IAA studies tomb associated with Mary’s midwife
A 2,000-year-old burial cave associated with Salome—a character from the apocryphal Gospel of James who some early Christians believed help deliver the baby Jesus—has been excavated in the Shephelah region of Israel, 30 miles southwest of Jerusalem. In addition to hundreds of oil lamps, the excavation team from the Israel Antiquities Authority (IAA) discovered numerous inscriptions and evidence that in later years the site was converted into a Christian chapel dedicated to Salome.
Constructed around 2,000 years ago, the cave of Salome is an extensive Jewish burial cave, one of the most impressive ever discovered in Israel. Over time, the cave became associated with Salome, a character from the apocryphal Book of James who witnesses the birth of Jesus. A later eighth-century Latin tradition held that Salome was Mary’s midwife and helped deliver the baby Jesus.
The cave consists of several chambers with multiple rock-hewn burial niches and broken ossuaries that were used to hold the bones of the deceased. The cave likely belonged to a very wealthy Jewish family and included an elaborately built stone forecourt that measured nearly 4,000 square feet. One of the excavation’s surprise discoveries was that the cave was eventually turned into a Christian chapel dedicated to Salome. The excavators reached this conclusion based on the dozens of crosses and inscriptions carved into the wall during the Byzantine and early Islamic periods (c. fourth–eleventh centuries).
Within the courtyard, the excavators uncovered a row of shops that may have sold clay lamps. “We found hundreds of complete and broken lamps dating from the eighth–ninth centuries CE,” said Nir Shimshon-Paran and Zvi Firer, directors of the excavation. “The lamps may have served to light up the cave, or as part of the religious ceremonies, similarly to candles distributed today at the graves of righteous figures, and in churches.”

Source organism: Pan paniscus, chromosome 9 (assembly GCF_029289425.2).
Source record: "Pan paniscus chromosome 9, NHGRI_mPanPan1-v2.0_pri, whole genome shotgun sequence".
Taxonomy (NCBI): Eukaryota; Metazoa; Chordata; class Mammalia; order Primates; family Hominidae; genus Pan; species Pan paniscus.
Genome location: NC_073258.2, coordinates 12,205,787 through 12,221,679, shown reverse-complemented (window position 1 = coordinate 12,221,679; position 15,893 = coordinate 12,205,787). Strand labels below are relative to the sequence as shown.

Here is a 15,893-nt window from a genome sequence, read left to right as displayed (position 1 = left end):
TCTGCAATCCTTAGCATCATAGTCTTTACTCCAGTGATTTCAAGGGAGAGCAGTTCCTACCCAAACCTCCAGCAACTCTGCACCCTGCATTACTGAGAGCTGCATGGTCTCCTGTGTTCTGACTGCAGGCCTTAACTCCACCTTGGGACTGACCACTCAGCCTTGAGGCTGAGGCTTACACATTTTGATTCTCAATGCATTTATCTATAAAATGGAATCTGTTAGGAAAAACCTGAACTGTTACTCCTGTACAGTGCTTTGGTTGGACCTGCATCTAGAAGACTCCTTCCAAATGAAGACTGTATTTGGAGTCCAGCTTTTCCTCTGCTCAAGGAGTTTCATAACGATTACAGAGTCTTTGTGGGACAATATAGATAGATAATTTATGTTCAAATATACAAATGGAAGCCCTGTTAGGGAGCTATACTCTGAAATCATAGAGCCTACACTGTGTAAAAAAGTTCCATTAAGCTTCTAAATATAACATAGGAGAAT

It is uncertain how the cave first came to be associated with Salome. According to the researchers, the association may have begun in the fifth century, when “Christian pilgrims encountered and sanctified Jewish sites. The name Salome may possibly have appeared in antiquity on one of the (no-longer extant) ossuaries in the tomb, and the tradition identifying the site with Salome the midwife developed.”
“According to a Christian tradition, Salome was the midwife from Bethlehem, who was called to participate in the birth of Jesus,” said Shimshon-Paran and Firer. “She could not believe that she was asked to deliver a virgin’s baby, and her hand became dry and was only healed when she held the baby’s cradle.”
However, in a communication with Bible History Daily, Joan E. Taylor, Professor of Christian Origins and Second Temple Judaism at King’s College London, was quick to point out that the identification of Salome as Mary’s midwife was an eighth-century Latin tradition. As the cave does not contain any Latin inscriptions, the cave was likely associated more with the eastern Christian tradition, which does not identify Salome with Mary’s midwife.
The cave of Salome was first uncovered in the 1980s when it was entered by looters. At that time, it was partly excavated by Amos Kloner and Boaz Zissu of the IAA. The new excavations were carried out as part of the Judean Kings’ Trail Project, which seeks to build an archaeological trail across the Shephelah. According to Saar Ganor, who directs the project for the IAA, the trail will “encompass dozens of sites from the time of the Bible, the Second Temple, the Mishnah, and the Talmud. In the excavations carried out along the Judean Kings’ Trail, the Israel Antiquities Authority is creating a meaningful, deep-rooted connection for the general public between archaeology and the cultural heritage.”
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